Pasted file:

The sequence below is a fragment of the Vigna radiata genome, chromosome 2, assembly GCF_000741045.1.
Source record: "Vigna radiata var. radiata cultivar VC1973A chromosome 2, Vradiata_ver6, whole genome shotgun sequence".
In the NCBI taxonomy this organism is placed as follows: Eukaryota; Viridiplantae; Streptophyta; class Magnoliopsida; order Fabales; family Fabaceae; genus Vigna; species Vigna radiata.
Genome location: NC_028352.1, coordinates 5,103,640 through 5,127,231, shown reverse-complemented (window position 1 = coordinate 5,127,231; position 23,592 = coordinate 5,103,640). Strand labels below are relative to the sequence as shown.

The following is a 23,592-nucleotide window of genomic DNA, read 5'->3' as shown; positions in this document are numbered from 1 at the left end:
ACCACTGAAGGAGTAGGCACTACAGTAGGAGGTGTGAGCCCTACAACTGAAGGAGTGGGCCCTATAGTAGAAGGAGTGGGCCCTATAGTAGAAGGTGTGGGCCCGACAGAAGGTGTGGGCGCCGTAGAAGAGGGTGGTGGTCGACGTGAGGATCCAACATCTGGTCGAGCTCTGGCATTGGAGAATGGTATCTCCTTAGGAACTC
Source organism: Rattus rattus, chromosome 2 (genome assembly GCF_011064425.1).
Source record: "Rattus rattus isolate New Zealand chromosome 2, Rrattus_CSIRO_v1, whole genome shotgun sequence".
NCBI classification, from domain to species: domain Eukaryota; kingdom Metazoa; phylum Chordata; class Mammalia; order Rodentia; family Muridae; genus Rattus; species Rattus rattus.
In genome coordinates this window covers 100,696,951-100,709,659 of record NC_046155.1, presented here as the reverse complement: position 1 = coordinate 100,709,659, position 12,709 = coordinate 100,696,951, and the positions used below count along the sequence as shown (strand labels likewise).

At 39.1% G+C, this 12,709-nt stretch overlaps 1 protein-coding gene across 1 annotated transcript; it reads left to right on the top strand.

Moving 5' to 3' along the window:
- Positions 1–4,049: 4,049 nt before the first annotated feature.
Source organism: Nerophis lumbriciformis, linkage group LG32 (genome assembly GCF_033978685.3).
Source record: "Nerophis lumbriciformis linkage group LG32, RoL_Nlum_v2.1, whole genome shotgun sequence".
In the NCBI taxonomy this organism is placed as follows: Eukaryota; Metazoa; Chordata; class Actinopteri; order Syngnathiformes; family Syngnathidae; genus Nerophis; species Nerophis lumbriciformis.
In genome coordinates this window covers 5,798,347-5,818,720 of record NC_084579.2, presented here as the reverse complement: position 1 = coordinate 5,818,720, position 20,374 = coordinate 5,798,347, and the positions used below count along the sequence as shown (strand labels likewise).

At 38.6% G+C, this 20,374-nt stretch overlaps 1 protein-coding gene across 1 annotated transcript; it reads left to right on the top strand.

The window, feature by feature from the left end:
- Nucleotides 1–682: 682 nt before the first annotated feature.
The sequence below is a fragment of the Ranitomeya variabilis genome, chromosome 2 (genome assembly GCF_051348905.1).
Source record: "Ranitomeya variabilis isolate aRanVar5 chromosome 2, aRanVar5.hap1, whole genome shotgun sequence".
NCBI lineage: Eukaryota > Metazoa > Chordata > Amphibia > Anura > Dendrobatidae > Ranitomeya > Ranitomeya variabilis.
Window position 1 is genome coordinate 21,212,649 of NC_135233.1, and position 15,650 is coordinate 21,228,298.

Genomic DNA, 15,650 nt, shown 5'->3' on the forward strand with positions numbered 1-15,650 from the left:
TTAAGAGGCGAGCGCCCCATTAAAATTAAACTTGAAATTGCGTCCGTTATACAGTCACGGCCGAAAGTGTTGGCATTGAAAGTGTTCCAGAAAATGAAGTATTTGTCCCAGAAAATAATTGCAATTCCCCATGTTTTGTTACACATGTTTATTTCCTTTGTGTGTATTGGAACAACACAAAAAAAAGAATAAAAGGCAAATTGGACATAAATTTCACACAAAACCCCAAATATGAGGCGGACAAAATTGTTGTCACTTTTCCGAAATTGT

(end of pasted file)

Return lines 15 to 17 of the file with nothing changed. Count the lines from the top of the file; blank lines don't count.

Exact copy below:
Source record: "Nerophis lumbriciformis linkage group LG32, RoL_Nlum_v2.1, whole genome shotgun sequence".
In the NCBI taxonomy this organism is placed as follows: Eukaryota; Metazoa; Chordata; class Actinopteri; order Syngnathiformes; family Syngnathidae; genus Nerophis; species Nerophis lumbriciformis.
In genome coordinates this window covers 5,798,347-5,818,720 of record NC_084579.2, presented here as the reverse complement: position 1 = coordinate 5,818,720, position 20,374 = coordinate 5,798,347, and the positions used below count along the sequence as shown (strand labels likewise).